Behold, Shadowman39’s mechanical masterpiece. The appropriately-named Citadel is an imposing K’NEX great ball contraption that splits into 17 different paths. Shadowman says it took him a total of 1 year to finish, mostly building on the fly. More here.
It took quite a bit of planning and engineering prowess, but the end result of Daniel Perdomo’s recreation of Atari’s arcade classic PONG as a game played with mechanical paddles and ball cube is quite impressive. (Thanks Philip!)
Even today, computers error out if you try to divide a number by zero, but check out what happens with this old Facit ESA-01 mechanical calculator when posed with that mathematical conundrum. We’re assuming the death spiral was only ended by unplugging the cord.
Artist Graham Dunning demonstrates how to replicate sounds normally created with synthesizers and digital equipment, instead using a turntable, vinyl records, and mechanical and electrical devices in their place. The whole thing gets pretty bonkers by the end.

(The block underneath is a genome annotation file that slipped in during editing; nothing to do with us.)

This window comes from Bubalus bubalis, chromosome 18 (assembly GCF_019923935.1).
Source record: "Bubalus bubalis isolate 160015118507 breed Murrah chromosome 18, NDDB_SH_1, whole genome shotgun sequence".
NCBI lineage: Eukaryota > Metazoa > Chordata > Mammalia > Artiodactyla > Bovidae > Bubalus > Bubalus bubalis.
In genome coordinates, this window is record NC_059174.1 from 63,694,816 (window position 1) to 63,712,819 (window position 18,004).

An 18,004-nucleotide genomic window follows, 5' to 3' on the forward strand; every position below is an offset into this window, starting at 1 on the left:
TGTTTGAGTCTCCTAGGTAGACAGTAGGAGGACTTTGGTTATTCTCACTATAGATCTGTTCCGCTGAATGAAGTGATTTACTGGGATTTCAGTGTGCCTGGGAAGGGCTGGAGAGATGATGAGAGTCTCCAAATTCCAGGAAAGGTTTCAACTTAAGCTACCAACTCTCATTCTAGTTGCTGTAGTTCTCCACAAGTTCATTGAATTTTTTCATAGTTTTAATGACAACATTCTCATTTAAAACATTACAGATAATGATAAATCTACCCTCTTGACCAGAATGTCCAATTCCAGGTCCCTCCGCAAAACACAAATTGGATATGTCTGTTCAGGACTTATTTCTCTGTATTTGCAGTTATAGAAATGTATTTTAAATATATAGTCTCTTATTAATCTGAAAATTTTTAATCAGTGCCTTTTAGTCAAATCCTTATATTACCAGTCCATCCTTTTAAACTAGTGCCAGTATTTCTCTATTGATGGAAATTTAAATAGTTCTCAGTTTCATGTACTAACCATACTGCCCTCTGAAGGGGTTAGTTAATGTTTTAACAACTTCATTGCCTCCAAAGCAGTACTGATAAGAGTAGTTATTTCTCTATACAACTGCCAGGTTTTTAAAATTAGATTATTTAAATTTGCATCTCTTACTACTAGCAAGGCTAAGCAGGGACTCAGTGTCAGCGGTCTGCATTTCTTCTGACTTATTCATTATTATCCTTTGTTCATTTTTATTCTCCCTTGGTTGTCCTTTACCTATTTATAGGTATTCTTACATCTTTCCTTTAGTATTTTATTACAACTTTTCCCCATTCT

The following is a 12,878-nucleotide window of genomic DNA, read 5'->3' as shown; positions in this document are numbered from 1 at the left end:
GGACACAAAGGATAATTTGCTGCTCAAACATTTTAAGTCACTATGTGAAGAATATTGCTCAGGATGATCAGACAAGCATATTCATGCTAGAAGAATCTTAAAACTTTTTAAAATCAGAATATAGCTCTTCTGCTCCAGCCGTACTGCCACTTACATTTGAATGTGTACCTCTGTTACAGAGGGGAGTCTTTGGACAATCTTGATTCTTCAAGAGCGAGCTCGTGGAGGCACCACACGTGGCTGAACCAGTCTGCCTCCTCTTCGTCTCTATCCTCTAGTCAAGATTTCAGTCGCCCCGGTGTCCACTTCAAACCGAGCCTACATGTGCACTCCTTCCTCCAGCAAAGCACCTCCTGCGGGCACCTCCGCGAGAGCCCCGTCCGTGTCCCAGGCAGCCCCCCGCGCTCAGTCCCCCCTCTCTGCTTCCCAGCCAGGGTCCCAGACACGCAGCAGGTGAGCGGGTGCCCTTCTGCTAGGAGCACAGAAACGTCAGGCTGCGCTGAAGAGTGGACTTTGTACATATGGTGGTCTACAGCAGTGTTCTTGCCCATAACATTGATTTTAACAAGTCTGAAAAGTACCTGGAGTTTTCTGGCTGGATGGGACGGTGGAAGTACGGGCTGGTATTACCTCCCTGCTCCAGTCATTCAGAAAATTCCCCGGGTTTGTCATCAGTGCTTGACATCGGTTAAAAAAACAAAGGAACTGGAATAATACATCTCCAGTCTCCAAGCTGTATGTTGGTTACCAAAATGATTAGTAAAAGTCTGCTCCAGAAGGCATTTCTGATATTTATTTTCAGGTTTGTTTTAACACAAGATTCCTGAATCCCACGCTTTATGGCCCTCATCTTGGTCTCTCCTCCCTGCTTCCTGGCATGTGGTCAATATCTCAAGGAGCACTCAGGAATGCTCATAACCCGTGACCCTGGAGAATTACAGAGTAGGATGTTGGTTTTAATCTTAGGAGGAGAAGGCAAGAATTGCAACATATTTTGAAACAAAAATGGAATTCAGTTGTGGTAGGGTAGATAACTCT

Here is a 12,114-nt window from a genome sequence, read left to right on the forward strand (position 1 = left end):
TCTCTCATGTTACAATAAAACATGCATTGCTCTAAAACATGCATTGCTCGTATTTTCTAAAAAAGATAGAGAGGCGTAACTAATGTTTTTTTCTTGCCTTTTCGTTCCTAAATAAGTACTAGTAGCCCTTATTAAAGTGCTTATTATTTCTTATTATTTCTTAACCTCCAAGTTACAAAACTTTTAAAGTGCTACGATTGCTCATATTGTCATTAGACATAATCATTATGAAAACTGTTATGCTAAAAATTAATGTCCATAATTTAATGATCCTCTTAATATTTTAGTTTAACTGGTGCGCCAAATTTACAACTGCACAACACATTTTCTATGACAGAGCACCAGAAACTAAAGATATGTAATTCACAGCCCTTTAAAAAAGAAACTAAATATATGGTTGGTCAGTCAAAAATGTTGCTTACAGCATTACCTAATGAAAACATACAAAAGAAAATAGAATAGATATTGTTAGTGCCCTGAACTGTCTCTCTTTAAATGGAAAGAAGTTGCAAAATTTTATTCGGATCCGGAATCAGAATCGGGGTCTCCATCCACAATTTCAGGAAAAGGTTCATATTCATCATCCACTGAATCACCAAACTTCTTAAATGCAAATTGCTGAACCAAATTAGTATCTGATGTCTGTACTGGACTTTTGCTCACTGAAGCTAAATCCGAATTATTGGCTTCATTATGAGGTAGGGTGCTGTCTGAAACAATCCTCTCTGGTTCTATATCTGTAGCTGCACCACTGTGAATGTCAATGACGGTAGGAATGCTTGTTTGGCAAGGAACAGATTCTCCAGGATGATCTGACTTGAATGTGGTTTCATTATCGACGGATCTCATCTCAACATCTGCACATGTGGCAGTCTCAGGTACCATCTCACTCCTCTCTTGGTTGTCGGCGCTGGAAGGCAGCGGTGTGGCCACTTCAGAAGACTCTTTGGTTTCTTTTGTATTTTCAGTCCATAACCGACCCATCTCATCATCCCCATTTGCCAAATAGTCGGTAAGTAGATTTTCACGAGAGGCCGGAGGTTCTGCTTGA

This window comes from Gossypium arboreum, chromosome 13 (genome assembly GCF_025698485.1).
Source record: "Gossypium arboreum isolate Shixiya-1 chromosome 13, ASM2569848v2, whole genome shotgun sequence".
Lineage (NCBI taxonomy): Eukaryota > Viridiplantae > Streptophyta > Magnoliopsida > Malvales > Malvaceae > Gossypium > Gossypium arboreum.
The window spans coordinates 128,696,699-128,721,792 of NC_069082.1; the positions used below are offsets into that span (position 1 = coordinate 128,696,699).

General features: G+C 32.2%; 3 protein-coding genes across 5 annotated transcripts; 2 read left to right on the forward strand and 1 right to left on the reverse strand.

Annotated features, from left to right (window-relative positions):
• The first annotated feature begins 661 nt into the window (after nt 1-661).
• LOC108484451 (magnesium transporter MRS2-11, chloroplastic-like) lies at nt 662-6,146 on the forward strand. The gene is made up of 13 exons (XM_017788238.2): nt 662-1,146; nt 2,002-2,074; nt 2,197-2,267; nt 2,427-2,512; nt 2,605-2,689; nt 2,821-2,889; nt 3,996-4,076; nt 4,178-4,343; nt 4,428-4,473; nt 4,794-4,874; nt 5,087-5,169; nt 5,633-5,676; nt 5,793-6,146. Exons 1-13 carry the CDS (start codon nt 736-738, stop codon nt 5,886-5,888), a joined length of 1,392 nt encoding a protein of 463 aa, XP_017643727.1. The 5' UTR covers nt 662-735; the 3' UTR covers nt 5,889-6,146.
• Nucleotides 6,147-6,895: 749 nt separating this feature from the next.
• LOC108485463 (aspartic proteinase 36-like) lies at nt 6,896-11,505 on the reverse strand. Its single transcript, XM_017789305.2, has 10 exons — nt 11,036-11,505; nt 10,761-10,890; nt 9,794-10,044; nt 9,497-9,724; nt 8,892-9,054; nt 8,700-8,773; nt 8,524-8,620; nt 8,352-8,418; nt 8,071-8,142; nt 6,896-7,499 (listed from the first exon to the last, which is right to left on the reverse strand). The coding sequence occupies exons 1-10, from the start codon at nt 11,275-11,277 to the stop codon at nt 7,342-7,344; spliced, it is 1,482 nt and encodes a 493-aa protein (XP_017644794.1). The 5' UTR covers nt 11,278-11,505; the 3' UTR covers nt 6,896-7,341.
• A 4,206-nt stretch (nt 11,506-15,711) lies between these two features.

This intricate, pneumatic-powered LEGO Technic model built by Huib van der Hart replicates the inner workings of a V-8 engine – and is nearly as loud as one – so you might want to turn your speakers down for this one.
Brickride’s impressive build uses 100% LEGO components to create a fully-functional rollercoaster, complete with a loop and a corkscrew. See a time-lapse of the build here. Check out one of their earlier coasters here.
Inspired by the Theo Jansen’s incredible Strandbeests, these die-cut cardboard animals have legs that can actually walk when your turn a crank. A motorized option is also available, so your menagerie can actually walk on their own.
A look at the mechanical wonders of a Porsche Carerra 3.2 Engine as told through a time-lapse of an old engine being torn-down for restoration over the course of three months by Hoing Motorsports. Shot by Filmkooperation.
Obsessive LEGO builder Solde created this palm-sized replica of the 4A-GE engine found in Toyota’s MR2, complete with working timing belt, crankshaft, pistons and throttle. We’re guessing it doesn’t really make those sounds.